John Luther Adams once said of Kyle Gann “[He] is a force of nature. Composer, performer, author, critic, scholar, educator Like the weather, he seems to be everywhere at once – a commanding presence in the landscape of American music.” Add to that list; blogger. You can find Kyle’s blog, PostClassic, at Arts Journal. Once you start reading what Kyle writes you just can’t stop and his TAFTO contribution is no exception. He espouses listener empowerment and encourages everyone to learn how to appreciate music on their own terms. If you were stranded on a desert island without internet access and had to take a friend to a concert (just go with it), a hard copy of Kyle’s contribution could easily serve as your bible. ~ Drew McManus
There are two important principles I’d urge every newcomer to any new kind of music:
1) Never give in to the pressure to be impressed. There are many reasons that performers, composers, pieces of music become famous, and quality is only one of them. A lot of pieces of music get celebrated for stupid reasons of musical politics; many performers are swept into prominent places in the public eye by aggressive PR agents; some composers elbow their way to the top in what we can now call a kick-down, kiss-up fashion; critics have blind spots and hidden agendas. This is not to say that the music world’s a terrible and dishonest place, but to say that there’s no substitute for using your own judgment. Names mean nothing; Mozart wrote some trivial pieces.
Follow your own reaction to a piece: does it hold your attention? Does your mind wander despite honest attempts to hang on? Does the music occasionally surprise you? Does it lead you to expect anything in particular, and are those expectations fulfilled or thwarted? (Either can be interesting, or dull.) If you get a thrill of delight out of a piece or performance, it’s a good (or at least partially good, to the extent of that thrill) piece or performance, even some snob at the Times looked down his nose at it. If a piece bores you, there’s no reason not to say so – though it would be a courtesy to the audience members around you to not express your opinion too noticeably (eye rolling, ostentatious yawning) until the performance is over. Bring a book, and if the piece is too awful, read it, if there’s enough light. Booing is a grand old tradition that people enjoy without admitting it, standing ovations of one are entirely permissible and admirably brave. One of the things that has killed interest in classical music is intimidation, a feeling that people get from the expertise with which it’s surrounded that they’re supposed to like something because the experts like it. Hogwash. You have every right to your own opinion, and be adamant about believing that.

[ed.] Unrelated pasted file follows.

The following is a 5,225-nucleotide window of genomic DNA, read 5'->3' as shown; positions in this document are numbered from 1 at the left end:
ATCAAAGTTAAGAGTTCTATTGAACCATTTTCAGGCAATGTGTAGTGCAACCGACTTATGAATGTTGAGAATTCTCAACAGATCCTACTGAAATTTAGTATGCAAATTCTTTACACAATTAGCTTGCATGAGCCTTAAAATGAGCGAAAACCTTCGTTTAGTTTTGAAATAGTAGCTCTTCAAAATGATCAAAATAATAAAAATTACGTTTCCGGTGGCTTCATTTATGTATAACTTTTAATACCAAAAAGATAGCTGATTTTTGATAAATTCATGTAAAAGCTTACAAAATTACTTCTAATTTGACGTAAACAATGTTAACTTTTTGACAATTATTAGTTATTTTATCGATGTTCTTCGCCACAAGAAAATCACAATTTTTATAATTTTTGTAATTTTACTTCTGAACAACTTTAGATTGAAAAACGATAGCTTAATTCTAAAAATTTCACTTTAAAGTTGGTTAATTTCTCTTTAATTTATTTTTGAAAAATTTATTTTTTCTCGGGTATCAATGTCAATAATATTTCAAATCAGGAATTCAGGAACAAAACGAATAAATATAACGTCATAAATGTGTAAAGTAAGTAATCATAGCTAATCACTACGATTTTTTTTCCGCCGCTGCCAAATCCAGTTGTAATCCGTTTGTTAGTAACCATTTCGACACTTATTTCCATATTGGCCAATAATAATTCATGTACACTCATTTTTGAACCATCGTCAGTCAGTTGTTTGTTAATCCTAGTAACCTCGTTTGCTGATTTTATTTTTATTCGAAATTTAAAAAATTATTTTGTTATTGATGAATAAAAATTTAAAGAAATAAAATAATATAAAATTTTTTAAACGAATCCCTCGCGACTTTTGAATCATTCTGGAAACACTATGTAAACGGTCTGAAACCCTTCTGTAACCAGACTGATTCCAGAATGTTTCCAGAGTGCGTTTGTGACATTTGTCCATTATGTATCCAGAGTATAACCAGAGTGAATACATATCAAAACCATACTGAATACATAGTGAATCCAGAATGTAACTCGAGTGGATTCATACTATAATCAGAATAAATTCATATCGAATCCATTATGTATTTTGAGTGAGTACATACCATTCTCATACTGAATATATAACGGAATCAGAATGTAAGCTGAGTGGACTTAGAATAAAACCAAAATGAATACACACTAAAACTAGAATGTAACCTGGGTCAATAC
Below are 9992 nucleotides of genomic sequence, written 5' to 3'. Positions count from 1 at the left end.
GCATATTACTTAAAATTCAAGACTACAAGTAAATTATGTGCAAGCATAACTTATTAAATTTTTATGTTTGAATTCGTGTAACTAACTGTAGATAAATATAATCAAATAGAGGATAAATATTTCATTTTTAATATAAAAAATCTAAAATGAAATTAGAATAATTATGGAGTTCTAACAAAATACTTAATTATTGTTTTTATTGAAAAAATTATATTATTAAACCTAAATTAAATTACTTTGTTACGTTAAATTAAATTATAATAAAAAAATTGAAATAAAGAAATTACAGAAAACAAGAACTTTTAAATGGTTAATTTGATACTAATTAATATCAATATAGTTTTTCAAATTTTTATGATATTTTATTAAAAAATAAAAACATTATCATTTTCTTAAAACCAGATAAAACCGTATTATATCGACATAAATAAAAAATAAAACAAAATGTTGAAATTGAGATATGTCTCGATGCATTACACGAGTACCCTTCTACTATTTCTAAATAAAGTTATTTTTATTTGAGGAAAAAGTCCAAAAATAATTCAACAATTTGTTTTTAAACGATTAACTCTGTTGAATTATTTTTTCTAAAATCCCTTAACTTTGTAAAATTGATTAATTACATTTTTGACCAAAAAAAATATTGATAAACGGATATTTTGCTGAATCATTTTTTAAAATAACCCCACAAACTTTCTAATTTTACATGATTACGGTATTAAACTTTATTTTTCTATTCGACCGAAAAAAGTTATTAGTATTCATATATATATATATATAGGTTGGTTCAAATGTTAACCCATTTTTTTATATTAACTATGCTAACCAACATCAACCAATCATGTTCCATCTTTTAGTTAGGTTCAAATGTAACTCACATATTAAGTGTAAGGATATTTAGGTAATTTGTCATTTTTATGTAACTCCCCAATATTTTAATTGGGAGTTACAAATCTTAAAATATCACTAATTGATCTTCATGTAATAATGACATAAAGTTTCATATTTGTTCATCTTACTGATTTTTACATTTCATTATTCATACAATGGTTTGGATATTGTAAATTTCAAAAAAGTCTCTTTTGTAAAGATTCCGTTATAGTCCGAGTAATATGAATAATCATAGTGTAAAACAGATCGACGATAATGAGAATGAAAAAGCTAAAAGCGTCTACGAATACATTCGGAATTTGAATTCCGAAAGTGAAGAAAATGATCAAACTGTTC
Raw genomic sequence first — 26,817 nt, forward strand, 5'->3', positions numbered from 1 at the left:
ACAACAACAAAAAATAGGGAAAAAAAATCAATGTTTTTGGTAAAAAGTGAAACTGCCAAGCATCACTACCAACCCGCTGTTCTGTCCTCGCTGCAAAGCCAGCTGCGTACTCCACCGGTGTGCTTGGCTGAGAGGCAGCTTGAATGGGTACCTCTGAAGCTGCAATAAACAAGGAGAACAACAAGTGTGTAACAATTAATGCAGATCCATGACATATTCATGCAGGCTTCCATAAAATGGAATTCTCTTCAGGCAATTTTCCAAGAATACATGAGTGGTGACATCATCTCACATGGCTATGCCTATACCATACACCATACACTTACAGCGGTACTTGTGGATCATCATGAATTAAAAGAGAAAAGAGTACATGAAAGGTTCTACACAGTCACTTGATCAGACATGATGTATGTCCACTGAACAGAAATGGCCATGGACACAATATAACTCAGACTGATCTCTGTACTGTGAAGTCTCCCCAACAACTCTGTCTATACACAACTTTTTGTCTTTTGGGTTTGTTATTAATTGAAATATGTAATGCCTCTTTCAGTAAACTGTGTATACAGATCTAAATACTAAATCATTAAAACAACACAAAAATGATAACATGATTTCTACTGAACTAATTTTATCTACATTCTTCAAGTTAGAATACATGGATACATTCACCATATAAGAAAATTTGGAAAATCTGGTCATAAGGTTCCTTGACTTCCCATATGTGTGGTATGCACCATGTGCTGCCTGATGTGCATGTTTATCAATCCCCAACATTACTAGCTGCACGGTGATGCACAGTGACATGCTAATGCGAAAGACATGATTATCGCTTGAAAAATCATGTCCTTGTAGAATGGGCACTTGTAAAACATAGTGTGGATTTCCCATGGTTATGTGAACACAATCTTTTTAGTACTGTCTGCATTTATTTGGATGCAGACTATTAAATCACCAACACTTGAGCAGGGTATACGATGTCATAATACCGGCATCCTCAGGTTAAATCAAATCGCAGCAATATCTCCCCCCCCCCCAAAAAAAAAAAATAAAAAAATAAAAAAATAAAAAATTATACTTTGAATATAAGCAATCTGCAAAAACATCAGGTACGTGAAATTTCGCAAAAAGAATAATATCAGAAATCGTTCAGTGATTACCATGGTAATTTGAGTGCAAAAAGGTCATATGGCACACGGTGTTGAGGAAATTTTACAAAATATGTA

2) At the same time, keep in mind that there are lots of different kinds of musical enjoyment, some of them perhaps unrecognizable as such simply because you haven’t experienced them yet. What I always noticed, starting out, was that if a piece bored me, it was likely to always bore me, but if it irritated me, something interesting was going on. Probably the reason I became a musician was that I kept going back to